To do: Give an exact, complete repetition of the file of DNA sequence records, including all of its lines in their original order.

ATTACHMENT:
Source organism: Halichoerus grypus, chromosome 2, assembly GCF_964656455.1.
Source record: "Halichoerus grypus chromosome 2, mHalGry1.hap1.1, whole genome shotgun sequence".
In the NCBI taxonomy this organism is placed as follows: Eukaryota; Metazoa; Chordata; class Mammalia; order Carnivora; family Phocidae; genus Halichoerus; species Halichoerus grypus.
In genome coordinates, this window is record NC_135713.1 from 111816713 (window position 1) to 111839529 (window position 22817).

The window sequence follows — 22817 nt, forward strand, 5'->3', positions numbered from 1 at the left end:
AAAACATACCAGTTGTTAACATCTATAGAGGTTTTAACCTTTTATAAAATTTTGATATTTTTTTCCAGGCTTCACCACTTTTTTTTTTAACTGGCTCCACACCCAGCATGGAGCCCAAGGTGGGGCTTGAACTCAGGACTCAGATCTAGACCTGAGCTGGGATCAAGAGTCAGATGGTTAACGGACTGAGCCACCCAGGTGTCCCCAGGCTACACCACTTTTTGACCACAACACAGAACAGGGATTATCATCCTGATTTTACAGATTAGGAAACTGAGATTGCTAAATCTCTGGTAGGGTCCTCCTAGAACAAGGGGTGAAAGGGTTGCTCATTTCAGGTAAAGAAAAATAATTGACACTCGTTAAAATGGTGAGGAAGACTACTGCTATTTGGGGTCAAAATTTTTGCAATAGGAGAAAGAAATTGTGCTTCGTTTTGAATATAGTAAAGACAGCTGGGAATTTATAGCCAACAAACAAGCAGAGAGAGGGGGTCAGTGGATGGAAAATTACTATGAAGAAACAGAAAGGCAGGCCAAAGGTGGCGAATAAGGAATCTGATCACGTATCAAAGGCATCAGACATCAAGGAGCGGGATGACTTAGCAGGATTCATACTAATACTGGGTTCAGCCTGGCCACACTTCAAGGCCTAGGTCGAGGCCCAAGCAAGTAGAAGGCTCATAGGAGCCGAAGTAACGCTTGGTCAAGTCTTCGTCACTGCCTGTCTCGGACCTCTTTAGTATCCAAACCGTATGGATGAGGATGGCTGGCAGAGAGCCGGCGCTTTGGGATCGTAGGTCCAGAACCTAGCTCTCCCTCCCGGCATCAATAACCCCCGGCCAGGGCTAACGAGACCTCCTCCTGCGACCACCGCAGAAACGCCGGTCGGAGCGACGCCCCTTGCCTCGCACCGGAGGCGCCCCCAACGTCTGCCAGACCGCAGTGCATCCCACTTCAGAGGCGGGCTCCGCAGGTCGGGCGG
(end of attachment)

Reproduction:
Source organism: Halichoerus grypus, chromosome 2, assembly GCF_964656455.1.
Source record: "Halichoerus grypus chromosome 2, mHalGry1.hap1.1, whole genome shotgun sequence".
In the NCBI taxonomy this organism is placed as follows: Eukaryota; Metazoa; Chordata; class Mammalia; order Carnivora; family Phocidae; genus Halichoerus; species Halichoerus grypus.
In genome coordinates, this window is record NC_135713.1 from 111816713 (window position 1) to 111839529 (window position 22817).

The window sequence follows — 22817 nt, forward strand, 5'->3', positions numbered from 1 at the left end:
AAAACATACCAGTTGTTAACATCTATAGAGGTTTTAACCTTTTATAAAATTTTGATATTTTTTTCCAGGCTTCACCACTTTTTTTTTTAACTGGCTCCACACCCAGCATGGAGCCCAAGGTGGGGCTTGAACTCAGGACTCAGATCTAGACCTGAGCTGGGATCAAGAGTCAGATGGTTAACGGACTGAGCCACCCAGGTGTCCCCAGGCTACACCACTTTTTGACCACAACACAGAACAGGGATTATCATCCTGATTTTACAGATTAGGAAACTGAGATTGCTAAATCTCTGGTAGGGTCCTCCTAGAACAAGGGGTGAAAGGGTTGCTCATTTCAGGTAAAGAAAAATAATTGACACTCGTTAAAATGGTGAGGAAGACTACTGCTATTTGGGGTCAAAATTTTTGCAATAGGAGAAAGAAATTGTGCTTCGTTTTGAATATAGTAAAGACAGCTGGGAATTTATAGCCAACAAACAAGCAGAGAGAGGGGGTCAGTGGATGGAAAATTACTATGAAGAAACAGAAAGGCAGGCCAAAGGTGGCGAATAAGGAATCTGATCACGTATCAAAGGCATCAGACATCAAGGAGCGGGATGACTTAGCAGGATTCATACTAATACTGGGTTCAGCCTGGCCACACTTCAAGGCCTAGGTCGAGGCCCAAGCAAGTAGAAGGCTCATAGGAGCCGAAGTAACGCTTGGTCAAGTCTTCGTCACTGCCTGTCTCGGACCTCTTTAGTATCCAAACCGTATGGATGAGGATGGCTGGCAGAGAGCCGGCGCTTTGGGATCGTAGGTCCAGAACCTAGCTCTCCCTCCCGGCATCAATAACCCCCGGCCAGGGCTAACGAGACCTCCTCCTGCGACCACCGCAGAAACGCCGGTCGGAGCGACGCCCCTTGCCTCGCACCGGAGGCGCCCCCAACGTCTGCCAGACCGCAGTGCATCCCACTTCAGAGGCGGGCTCCGCAGGTCGGGCGG